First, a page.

I am blown away.
I’ve met this man ONCE. For five minutes. Over a year ago. And yet, he instantly remembers seeing me at the concert I was at, but didn’t interact with him at.
Incredible. We talk for five minutes or so about that show and then the Saints prospects that year (he’s a big New Orleans fan) and who knows what else. But he is charming, engaging and I feel like I’m the only person in the world to him, despite the demands of a million things and people who need his attention.
I called Heikki soon after, telling him the story. He just laughed and said he wasn’t surprised. He had heard stories like that all the time. “When Jimmy is on stage, he sees everything. He misses nothing and he has a mind like a steel trap.”
Special person. Really special person.
When I am at a Jimmy Buffett show I am at my absolute happiest.
“This is about as happy as I get.”
I am going to miss him so incredibly much.
As is the entire world. Everyone likes Jimmy Buffett. Even if they weren’t necessarily fans, they didn’t have a negative opinion of him. Who has ever of heard of someone being anti-Jimmy Buffett? That’s rare.
But it speaks to the kind of person he was and the impact he had on so many millions of people.
You know, in 2020 Jimmy gave an interview where he was asked how he wanted to be remembered. “I’d say ‘He had a good time and made a lot of people happy’ would be good. Yeah, that’d be good.”
No doubt, Jimmy. That’d be good indeed.
Fins Up Forever.
Which brings us, meandering very slowly, to life on the flip side where we have the first Love/Hate of the season. Good luck this year and as you go through the season remember the words of Jimmy.
“If life gives you limes, make margaritas.”
Here we go.
For more of my thoughts on players, strategy, theory and nonsense, please check out Fantasy Football Happy Hour with Matthew Berry on live every weekday at noon ET.
Quarterbacks I Love in Week 1
Justin Herbert vs. Miami
When Justin Herbert faced the Dolphins last December, he had season highs in both completions (39) and yards (367) in a Chargers victory on the way to putting up 19.4 fantasy points. That performance was without new OC Kellen Moore calling plays or rookie first-round WR Quentin Johnston at Herbert’s disposal, and with injured ribs. Miami’s bottom-six pass defense from last season won’t be significantly improved this season either, at least not yet – not with Jalen Ramsey sitting on IR. Add in the 51 Over/Under in this game, the second-highest on the Week 1 slate, and there’s every reason to believe this game will have points aplenty. You know I love Herbert to bounce back in a big way in 2023, and it starts in Week 1.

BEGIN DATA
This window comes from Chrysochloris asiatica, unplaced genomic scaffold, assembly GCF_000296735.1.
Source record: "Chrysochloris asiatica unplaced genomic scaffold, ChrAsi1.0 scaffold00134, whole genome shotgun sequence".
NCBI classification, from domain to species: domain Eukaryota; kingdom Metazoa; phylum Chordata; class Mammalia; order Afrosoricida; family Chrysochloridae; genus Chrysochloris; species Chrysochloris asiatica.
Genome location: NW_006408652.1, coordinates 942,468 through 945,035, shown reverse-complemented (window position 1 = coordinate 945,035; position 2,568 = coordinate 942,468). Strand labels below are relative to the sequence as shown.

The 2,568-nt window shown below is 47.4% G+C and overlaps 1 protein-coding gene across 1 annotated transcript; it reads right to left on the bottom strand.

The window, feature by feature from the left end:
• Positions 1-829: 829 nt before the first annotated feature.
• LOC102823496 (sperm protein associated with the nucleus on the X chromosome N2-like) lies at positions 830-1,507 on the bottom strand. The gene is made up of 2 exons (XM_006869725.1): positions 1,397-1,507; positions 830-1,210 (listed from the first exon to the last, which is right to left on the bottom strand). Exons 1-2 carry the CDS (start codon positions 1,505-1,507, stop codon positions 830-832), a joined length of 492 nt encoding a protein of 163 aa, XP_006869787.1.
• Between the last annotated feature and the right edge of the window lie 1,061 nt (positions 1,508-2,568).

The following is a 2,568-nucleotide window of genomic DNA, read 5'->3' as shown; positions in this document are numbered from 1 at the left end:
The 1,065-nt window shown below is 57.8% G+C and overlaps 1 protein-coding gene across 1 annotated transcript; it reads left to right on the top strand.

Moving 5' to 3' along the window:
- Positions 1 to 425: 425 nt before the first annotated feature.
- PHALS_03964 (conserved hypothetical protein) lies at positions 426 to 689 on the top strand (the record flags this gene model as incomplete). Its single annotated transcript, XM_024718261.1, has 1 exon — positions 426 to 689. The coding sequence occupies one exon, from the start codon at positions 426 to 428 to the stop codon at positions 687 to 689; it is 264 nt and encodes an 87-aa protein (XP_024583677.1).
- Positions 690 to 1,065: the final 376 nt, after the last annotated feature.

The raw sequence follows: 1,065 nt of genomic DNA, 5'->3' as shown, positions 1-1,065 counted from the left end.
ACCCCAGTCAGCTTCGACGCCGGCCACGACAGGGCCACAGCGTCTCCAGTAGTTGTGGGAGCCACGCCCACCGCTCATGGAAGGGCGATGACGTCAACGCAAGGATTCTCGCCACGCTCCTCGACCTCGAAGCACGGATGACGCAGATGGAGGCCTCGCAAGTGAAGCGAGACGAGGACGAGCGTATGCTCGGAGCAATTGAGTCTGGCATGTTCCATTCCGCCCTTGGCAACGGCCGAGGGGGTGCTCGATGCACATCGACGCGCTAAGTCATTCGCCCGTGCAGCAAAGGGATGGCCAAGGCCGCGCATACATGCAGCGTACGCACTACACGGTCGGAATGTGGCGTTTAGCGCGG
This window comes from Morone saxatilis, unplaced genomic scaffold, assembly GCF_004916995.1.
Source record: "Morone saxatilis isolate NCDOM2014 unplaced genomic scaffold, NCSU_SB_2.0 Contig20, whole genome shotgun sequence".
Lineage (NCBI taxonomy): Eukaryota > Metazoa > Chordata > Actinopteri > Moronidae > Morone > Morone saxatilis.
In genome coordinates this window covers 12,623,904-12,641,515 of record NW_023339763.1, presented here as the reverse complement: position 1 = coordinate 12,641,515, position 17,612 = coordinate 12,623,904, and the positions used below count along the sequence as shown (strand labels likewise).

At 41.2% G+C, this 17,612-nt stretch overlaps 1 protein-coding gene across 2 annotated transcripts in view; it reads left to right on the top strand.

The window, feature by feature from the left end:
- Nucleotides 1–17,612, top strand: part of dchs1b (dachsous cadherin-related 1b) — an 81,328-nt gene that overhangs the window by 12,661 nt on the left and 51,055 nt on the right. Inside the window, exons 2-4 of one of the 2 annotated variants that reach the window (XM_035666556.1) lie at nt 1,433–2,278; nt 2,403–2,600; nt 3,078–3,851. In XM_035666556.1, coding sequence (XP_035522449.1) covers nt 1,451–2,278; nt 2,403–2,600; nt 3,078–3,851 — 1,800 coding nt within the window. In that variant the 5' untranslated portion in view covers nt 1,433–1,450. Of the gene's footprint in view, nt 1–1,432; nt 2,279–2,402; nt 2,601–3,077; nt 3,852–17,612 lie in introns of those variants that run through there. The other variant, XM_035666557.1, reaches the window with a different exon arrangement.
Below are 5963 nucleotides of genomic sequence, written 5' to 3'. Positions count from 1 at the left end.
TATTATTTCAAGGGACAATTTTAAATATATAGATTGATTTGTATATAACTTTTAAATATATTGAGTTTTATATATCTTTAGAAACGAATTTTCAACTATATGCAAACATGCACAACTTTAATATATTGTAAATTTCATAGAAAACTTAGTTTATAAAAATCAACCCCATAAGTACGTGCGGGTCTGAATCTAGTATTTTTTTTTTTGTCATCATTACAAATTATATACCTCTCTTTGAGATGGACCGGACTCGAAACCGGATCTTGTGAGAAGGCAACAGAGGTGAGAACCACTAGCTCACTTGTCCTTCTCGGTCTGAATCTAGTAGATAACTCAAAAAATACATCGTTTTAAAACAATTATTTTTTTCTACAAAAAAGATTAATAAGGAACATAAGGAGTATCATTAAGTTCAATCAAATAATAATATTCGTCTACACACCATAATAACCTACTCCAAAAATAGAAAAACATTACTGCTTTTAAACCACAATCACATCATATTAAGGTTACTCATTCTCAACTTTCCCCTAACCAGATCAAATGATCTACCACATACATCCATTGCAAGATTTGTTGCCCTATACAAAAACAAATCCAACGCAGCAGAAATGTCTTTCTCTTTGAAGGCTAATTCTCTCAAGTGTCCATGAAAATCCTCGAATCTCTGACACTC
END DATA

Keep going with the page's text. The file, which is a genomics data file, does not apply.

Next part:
Geno Smith vs. Los Angeles Rams
If you had told me two years ago that Geno Smith would be one of my Week 1 Loves in 2023 against the Rams defense, I would have thought you were insane. I mean, what kind of time traveler goes into the future to tell someone about Week 1? Tell me who to draft in a dynasty league or who to play during the fantasy playoffs, not Week 1. Those are fantasy time traveling basics! What is this, amateur hour? Yet, here we are. Geno Smith is an NFL starter – and a pretty good one – and the Rams have a pretty bad defense. Pro Football Focus actually ranked the Rams as having the worst secondary in the NFL this season. With Ramsey gone, three of their top four cornerbacks are either rookies or second-year players. The Rams are basically rolling a good collegiate secondary out there against a quarterback who led the NFL in completion percentage last season (69.8%) and was tied for the most games in the NFL with two or more passing touchdowns (12). In addition to that, rookie first-round WR Jaxon Smith-Njigba is practicing in full for Seattle, which should only help Geno, and the Seahawks should see more possessions because the Rams offense will struggle without Cooper Kupp. Give me all the Geno Smith in Week 1. And please, fantasy time travelers, next time give me starters for Week 15.
Trevor Lawrence at Indianapolis
I’ll admit that I am a little worried that Trevor Lawrence, even if effective, simply won’t have enough time of possession in this game to put up big fantasy numbers, what with the Colts having an elite, chain-moving running back in Jonathan Taylor. Oh, wait … I briefly forgot that Jim Irsay is kind of nutty. Whoops. So let’s actually put Lawrence squarely on the Love list for Week 1. In two games against the Colts last season, Lawrence completed 45-of-52 passes – for an otherworldly completion percentage of 86.5% – and averaged 21.7 fantasy points. Now, thanks to Isaiah Rodgers’ gambling suspension, four of the top five Indianapolis cornerbacks suiting up on Sunday have two years of NFL experience or less. They will gain a lot of experience in Week 1 against Lawrence, who has every skill position starter back from last year AND added Calvin Ridley. Lawrence is an easy Top 10 quarterback in the opening weekend.